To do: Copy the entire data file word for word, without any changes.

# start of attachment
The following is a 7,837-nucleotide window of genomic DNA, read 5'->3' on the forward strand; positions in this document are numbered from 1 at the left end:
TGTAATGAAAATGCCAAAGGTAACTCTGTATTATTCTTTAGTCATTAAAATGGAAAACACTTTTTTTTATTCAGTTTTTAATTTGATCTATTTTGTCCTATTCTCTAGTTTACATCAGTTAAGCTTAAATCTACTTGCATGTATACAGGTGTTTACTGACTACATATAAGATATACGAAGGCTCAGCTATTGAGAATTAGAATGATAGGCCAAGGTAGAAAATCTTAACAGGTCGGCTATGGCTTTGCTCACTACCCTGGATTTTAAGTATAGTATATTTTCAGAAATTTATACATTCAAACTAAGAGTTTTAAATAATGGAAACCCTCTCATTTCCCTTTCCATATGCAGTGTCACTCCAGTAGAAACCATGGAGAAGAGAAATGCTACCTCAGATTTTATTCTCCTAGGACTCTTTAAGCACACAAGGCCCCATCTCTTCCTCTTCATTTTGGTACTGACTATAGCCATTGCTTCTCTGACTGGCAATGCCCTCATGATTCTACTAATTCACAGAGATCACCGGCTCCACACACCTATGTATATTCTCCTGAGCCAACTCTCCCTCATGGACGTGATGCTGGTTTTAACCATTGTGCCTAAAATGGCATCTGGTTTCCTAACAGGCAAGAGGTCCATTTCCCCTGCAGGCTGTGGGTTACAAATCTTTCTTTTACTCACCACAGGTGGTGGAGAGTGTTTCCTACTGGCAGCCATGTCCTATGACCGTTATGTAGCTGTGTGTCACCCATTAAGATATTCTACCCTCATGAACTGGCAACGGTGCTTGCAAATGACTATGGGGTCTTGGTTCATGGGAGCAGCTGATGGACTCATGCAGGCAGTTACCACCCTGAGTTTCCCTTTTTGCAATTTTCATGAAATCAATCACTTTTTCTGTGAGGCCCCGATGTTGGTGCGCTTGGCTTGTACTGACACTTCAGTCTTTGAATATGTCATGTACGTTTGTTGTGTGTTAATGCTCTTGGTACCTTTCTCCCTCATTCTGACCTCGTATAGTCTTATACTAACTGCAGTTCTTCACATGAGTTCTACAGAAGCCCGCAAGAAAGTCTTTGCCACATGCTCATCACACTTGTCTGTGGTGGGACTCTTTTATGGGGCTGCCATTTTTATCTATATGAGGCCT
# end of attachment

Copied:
The following is a 7,837-nucleotide window of genomic DNA, read 5'->3' on the forward strand; positions in this document are numbered from 1 at the left end:
TGTAATGAAAATGCCAAAGGTAACTCTGTATTATTCTTTAGTCATTAAAATGGAAAACACTTTTTTTTATTCAGTTTTTAATTTGATCTATTTTGTCCTATTCTCTAGTTTACATCAGTTAAGCTTAAATCTACTTGCATGTATACAGGTGTTTACTGACTACATATAAGATATACGAAGGCTCAGCTATTGAGAATTAGAATGATAGGCCAAGGTAGAAAATCTTAACAGGTCGGCTATGGCTTTGCTCACTACCCTGGATTTTAAGTATAGTATATTTTCAGAAATTTATACATTCAAACTAAGAGTTTTAAATAATGGAAACCCTCTCATTTCCCTTTCCATATGCAGTGTCACTCCAGTAGAAACCATGGAGAAGAGAAATGCTACCTCAGATTTTATTCTCCTAGGACTCTTTAAGCACACAAGGCCCCATCTCTTCCTCTTCATTTTGGTACTGACTATAGCCATTGCTTCTCTGACTGGCAATGCCCTCATGATTCTACTAATTCACAGAGATCACCGGCTCCACACACCTATGTATATTCTCCTGAGCCAACTCTCCCTCATGGACGTGATGCTGGTTTTAACCATTGTGCCTAAAATGGCATCTGGTTTCCTAACAGGCAAGAGGTCCATTTCCCCTGCAGGCTGTGGGTTACAAATCTTTCTTTTACTCACCACAGGTGGTGGAGAGTGTTTCCTACTGGCAGCCATGTCCTATGACCGTTATGTAGCTGTGTGTCACCCATTAAGATATTCTACCCTCATGAACTGGCAACGGTGCTTGCAAATGACTATGGGGTCTTGGTTCATGGGAGCAGCTGATGGACTCATGCAGGCAGTTACCACCCTGAGTTTCCCTTTTTGCAATTTTCATGAAATCAATCACTTTTTCTGTGAGGCCCCGATGTTGGTGCGCTTGGCTTGTACTGACACTTCAGTCTTTGAATATGTCATGTACGTTTGTTGTGTGTTAATGCTCTTGGTACCTTTCTCCCTCATTCTGACCTCGTATAGTCTTATACTAACTGCAGTTCTTCACATGAGTTCTACAGAAGCCCGCAAGAAAGTCTTTGCCACATGCTCATCACACTTGTCTGTGGTGGGACTCTTTTATGGGGCTGCCATTTTTATCTATATGAGGCCT